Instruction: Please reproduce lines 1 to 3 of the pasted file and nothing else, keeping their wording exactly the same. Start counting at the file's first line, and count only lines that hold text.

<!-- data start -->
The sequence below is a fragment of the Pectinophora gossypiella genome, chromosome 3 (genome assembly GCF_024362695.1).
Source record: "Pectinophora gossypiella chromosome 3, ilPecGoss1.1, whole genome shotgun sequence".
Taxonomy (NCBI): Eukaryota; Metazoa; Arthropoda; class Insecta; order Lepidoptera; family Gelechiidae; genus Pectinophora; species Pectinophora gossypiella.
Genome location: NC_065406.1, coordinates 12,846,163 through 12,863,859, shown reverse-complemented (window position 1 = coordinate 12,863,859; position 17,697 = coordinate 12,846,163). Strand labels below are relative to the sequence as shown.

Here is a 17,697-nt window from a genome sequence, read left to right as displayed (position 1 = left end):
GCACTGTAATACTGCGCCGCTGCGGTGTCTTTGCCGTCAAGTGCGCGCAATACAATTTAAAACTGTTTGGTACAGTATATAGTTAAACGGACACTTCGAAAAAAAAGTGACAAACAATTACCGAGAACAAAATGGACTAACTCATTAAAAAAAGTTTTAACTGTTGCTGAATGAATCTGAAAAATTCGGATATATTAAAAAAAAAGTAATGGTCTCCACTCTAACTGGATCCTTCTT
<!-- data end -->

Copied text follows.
The sequence below is a fragment of the Pectinophora gossypiella genome, chromosome 3 (genome assembly GCF_024362695.1).
Source record: "Pectinophora gossypiella chromosome 3, ilPecGoss1.1, whole genome shotgun sequence".
Taxonomy (NCBI): Eukaryota; Metazoa; Arthropoda; class Insecta; order Lepidoptera; family Gelechiidae; genus Pectinophora; species Pectinophora gossypiella.